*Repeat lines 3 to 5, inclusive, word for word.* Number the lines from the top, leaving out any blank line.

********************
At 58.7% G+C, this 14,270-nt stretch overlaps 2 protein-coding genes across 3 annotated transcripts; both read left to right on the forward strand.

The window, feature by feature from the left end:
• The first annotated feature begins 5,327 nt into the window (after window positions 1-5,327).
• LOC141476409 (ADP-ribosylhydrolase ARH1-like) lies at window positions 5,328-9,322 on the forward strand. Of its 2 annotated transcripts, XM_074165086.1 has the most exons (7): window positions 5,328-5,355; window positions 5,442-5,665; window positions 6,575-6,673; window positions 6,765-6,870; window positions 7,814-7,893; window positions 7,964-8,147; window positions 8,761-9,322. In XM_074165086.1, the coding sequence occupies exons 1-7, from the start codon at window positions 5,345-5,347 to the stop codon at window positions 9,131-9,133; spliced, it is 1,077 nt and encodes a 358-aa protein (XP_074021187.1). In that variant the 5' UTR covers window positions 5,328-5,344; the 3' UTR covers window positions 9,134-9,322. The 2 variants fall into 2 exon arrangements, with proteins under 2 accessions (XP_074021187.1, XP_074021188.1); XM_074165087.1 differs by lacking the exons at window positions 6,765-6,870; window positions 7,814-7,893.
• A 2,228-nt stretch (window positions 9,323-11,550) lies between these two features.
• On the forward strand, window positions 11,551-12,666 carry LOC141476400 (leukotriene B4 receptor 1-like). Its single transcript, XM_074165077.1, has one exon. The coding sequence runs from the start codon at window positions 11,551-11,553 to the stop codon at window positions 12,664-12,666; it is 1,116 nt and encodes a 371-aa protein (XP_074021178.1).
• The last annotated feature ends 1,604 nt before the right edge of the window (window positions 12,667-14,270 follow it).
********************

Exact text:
• The first annotated feature begins 5,327 nt into the window (after window positions 1-5,327).
• LOC141476409 (ADP-ribosylhydrolase ARH1-like) lies at window positions 5,328-9,322 on the forward strand. Of its 2 annotated transcripts, XM_074165086.1 has the most exons (7): window positions 5,328-5,355; window positions 5,442-5,665; window positions 6,575-6,673; window positions 6,765-6,870; window positions 7,814-7,893; window positions 7,964-8,147; window positions 8,761-9,322. In XM_074165086.1, the coding sequence occupies exons 1-7, from the start codon at window positions 5,345-5,347 to the stop codon at window positions 9,131-9,133; spliced, it is 1,077 nt and encodes a 358-aa protein (XP_074021187.1). In that variant the 5' UTR covers window positions 5,328-5,344; the 3' UTR covers window positions 9,134-9,322. The 2 variants fall into 2 exon arrangements, with proteins under 2 accessions (XP_074021187.1, XP_074021188.1); XM_074165087.1 differs by lacking the exons at window positions 6,765-6,870; window positions 7,814-7,893.
• A 2,228-nt stretch (window positions 9,323-11,550) lies between these two features.